After revealing the world’s first 3D-printed gun, it was only a matter of time before the authorities got involved. Now the files that Defense Distributed has been hosting on its site for anyone to download and print out have been taken down due to a request by the US State [...]Read More »
We may be paranoid about the government watching us closely here in the States and elsewhere in the world, but we certainly don’t have it as bad as India. A brand new monitoring system launched in India that will allow government officials to keep an eye on public network channels. [...]Read More »
The Marketplace Fairness Act of 2013 has been passed by the US Senate. The bill gives states the authority to collect sales tax from online sellers — meaning sales-free online purchases could soon come to an end.
While the bill only applies to online businesses that make at least $1 [...]Read More »
The Communications Assistance for Law Enforcement Act in the United State allows law enforcement to wiretap internet communications, like VoIP (typically a warrant is needed for such wiretaps but there are so many “national security” loopholes nowadays, it is hard to tell). But the law only applies to internet service [...]Read More »
The Pirate Bay of the Caribbean, anyone? After just recently finding a new home in Iceland, the infamous TPB is on the move yet again.
In the on-going struggle between TPB and, well, the world, Swedish prosecutors have filed a motion at the District Court of Stockholm to have two [...]Read More »
Be careful when you leave negative feedback on an eBay seller — it can get you sued.
Amy Nicholls, who purchased a microscope light from Med Express for $175, paid $12 for shipping. But then she found out that she also had to pay an extra $1.44 in postage due. [...]Read More »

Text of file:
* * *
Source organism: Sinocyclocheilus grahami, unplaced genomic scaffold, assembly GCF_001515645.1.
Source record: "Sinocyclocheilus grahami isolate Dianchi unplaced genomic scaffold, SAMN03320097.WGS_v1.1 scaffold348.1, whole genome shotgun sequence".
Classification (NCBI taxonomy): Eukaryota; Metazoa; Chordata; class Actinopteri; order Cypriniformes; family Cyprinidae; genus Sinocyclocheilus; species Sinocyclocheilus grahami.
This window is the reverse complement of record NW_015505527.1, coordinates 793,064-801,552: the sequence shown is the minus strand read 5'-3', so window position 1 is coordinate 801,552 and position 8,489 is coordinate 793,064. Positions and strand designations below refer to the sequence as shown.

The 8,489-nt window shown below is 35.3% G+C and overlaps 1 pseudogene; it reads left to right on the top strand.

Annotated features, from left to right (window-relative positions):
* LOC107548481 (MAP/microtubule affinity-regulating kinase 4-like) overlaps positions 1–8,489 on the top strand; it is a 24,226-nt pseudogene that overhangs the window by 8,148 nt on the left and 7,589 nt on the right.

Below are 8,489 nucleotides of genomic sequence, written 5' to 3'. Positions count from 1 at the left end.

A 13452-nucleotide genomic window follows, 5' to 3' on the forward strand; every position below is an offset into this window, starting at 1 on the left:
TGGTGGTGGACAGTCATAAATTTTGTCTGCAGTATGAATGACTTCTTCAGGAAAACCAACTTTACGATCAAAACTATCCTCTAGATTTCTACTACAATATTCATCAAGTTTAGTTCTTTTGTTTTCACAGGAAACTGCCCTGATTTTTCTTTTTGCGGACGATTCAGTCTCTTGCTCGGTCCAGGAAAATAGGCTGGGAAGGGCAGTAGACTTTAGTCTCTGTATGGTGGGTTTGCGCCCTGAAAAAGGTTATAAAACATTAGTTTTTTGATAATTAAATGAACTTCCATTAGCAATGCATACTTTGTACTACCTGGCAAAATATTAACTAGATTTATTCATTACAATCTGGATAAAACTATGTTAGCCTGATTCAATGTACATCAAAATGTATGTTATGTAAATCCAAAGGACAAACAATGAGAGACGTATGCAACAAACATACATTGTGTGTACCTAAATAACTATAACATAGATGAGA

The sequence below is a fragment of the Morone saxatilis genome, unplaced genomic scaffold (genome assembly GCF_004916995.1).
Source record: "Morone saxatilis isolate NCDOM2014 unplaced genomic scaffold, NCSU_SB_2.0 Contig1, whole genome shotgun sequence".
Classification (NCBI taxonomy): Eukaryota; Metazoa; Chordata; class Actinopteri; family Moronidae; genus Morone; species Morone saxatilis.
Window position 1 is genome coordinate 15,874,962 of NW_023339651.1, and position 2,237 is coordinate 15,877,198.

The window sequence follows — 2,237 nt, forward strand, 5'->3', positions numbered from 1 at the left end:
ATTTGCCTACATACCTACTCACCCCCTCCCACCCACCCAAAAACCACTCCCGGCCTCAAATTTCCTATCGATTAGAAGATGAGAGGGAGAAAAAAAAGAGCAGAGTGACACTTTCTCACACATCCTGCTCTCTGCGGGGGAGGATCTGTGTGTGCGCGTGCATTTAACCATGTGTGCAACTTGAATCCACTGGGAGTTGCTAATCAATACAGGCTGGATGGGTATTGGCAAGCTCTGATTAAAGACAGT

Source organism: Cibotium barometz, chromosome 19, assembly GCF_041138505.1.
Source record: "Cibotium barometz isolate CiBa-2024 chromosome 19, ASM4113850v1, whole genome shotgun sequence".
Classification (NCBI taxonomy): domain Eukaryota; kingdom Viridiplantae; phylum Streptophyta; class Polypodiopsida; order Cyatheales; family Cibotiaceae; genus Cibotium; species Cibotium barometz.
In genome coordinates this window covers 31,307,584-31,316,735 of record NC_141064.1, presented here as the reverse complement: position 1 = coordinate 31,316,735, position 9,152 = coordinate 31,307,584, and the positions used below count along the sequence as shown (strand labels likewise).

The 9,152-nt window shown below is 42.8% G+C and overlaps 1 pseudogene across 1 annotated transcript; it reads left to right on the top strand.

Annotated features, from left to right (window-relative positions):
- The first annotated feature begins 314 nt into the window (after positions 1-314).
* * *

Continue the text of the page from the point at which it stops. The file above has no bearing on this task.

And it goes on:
A Chinese website called 7659 is bypassing Apple’s App Store and allowing its users to install pirated apps for free, without the need for jailbreaking. How are they doing this? It’s actually kind of clever.
The website is using Apple’s bulk enterprise licensing to copy and distribute pirated paid apps [...]Read More »
Google announces ‘Open Patent Non-Assertion Pledge’, promises not to sue users and developers of open-source software unless sued first
In the midst of ongoing legal battles in the tech industry, there has arisen what some may consider to be a beacon of hope: ‘Open Patent Non-Assertion Pledge’. Open Patent Non-Assertion Pledge (OPN) is an initiative recently announced by Google that has Google promising “we pledge not to sue any [...]Read More »
Congress has restricted US government from purchasing Chinese tech, due to “cyber-espionage or sabotage risks”
For better or for worse, Chinese technology companies have been having a hard time making inroads in North America. While lack of innovation can be cited for their failure in the consumer market, fear of Chinese cyber-espionage can be blamed for their inability to enter the commercial and governmental markets. [...]Read More »